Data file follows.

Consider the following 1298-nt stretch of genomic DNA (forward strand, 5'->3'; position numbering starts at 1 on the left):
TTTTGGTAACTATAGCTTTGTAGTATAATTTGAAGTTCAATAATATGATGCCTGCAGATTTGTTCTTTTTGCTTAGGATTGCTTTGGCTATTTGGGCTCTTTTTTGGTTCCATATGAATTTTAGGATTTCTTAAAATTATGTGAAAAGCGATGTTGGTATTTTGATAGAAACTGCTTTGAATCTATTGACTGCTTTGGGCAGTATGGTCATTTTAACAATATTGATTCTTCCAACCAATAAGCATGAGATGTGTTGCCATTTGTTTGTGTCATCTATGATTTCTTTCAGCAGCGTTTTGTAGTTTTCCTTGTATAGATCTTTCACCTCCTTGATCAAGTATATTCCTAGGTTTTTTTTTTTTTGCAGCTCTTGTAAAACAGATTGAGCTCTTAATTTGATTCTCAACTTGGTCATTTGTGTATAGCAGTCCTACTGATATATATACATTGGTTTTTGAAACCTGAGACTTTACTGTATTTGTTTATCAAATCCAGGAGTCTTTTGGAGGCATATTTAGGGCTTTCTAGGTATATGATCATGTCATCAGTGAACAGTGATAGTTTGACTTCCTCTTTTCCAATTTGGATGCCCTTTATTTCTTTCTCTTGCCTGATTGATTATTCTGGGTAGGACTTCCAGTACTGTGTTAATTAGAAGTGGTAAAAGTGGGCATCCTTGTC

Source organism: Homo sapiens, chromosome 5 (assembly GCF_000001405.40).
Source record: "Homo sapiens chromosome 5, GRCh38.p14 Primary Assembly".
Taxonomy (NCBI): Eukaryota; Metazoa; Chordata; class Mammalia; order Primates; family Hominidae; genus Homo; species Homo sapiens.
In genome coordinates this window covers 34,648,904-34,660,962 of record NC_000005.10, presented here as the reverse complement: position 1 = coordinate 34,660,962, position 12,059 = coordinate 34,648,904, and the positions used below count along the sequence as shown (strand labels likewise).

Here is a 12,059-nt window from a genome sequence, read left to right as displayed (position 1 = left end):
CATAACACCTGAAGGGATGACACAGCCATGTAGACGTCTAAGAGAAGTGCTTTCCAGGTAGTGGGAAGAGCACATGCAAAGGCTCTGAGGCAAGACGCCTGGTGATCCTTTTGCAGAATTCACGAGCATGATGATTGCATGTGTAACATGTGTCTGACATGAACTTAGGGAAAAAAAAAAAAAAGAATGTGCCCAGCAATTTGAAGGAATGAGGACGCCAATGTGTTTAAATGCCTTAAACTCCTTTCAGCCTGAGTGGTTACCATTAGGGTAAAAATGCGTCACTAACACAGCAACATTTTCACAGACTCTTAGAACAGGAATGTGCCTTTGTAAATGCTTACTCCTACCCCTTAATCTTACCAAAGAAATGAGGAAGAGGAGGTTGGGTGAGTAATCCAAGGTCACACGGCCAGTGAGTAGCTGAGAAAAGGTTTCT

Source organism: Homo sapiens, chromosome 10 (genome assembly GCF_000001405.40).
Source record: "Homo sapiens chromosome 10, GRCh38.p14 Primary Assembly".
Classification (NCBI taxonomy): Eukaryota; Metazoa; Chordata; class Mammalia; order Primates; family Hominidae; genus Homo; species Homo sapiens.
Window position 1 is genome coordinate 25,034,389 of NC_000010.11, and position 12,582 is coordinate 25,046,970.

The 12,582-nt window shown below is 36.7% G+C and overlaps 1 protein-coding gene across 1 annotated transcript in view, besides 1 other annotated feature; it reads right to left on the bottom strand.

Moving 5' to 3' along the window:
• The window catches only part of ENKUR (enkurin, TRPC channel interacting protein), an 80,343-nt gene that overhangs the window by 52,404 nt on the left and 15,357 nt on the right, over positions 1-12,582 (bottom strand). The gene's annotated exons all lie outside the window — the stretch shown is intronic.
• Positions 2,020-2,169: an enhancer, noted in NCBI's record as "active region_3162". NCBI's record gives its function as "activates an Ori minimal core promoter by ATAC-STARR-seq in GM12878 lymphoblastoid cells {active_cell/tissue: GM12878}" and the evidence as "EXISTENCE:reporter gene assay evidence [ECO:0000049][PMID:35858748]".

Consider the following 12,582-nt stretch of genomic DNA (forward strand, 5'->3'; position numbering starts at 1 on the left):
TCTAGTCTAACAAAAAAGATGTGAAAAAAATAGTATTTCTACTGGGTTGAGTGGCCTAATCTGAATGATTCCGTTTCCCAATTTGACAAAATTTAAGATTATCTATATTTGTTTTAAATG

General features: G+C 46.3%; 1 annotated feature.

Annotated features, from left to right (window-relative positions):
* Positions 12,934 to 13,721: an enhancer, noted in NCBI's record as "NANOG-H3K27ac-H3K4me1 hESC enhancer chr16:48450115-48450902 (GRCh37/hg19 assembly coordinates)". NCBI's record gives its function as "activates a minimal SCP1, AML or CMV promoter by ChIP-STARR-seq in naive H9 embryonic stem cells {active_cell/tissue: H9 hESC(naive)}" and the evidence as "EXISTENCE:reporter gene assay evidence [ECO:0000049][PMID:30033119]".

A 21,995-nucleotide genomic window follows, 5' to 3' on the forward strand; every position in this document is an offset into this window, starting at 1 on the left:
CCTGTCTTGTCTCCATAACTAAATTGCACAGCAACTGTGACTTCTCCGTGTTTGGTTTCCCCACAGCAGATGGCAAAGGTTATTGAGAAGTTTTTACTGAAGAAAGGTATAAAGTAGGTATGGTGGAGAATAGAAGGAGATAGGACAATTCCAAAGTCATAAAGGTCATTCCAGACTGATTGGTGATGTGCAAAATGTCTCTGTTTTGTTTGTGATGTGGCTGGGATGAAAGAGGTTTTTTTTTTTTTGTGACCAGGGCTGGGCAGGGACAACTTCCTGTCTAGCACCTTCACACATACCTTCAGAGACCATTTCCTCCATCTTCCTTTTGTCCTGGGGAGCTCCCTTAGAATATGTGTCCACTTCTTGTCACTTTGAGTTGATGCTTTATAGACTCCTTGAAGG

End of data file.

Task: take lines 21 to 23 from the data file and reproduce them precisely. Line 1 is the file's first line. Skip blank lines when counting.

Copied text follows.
* Positions 12,934 to 13,721: an enhancer, noted in NCBI's record as "NANOG-H3K27ac-H3K4me1 hESC enhancer chr16:48450115-48450902 (GRCh37/hg19 assembly coordinates)". NCBI's record gives its function as "activates a minimal SCP1, AML or CMV promoter by ChIP-STARR-seq in naive H9 embryonic stem cells {active_cell/tissue: H9 hESC(naive)}" and the evidence as "EXISTENCE:reporter gene assay evidence [ECO:0000049][PMID:30033119]".

A 21,995-nucleotide genomic window follows, 5' to 3' on the forward strand; every position in this document is an offset into this window, starting at 1 on the left:
CCTGTCTTGTCTCCATAACTAAATTGCACAGCAACTGTGACTTCTCCGTGTTTGGTTTCCCCACAGCAGATGGCAAAGGTTATTGAGAAGTTTTTACTGAAGAAAGGTATAAAGTAGGTATGGTGGAGAATAGAAGGAGATAGGACAATTCCAAAGTCATAAAGGTCATTCCAGACTGATTGGTGATGTGCAAAATGTCTCTGTTTTGTTTGTGATGTGGCTGGGATGAAAGAGGTTTTTTTTTTTTTGTGACCAGGGCTGGGCAGGGACAACTTCCTGTCTAGCACCTTCACACATACCTTCAGAGACCATTTCCTCCATCTTCCTTTTGTCCTGGGGAGCTCCCTTAGAATATGTGTCCACTTCTTGTCACTTTGAGTTGATGCTTTATAGACTCCTTGAAGG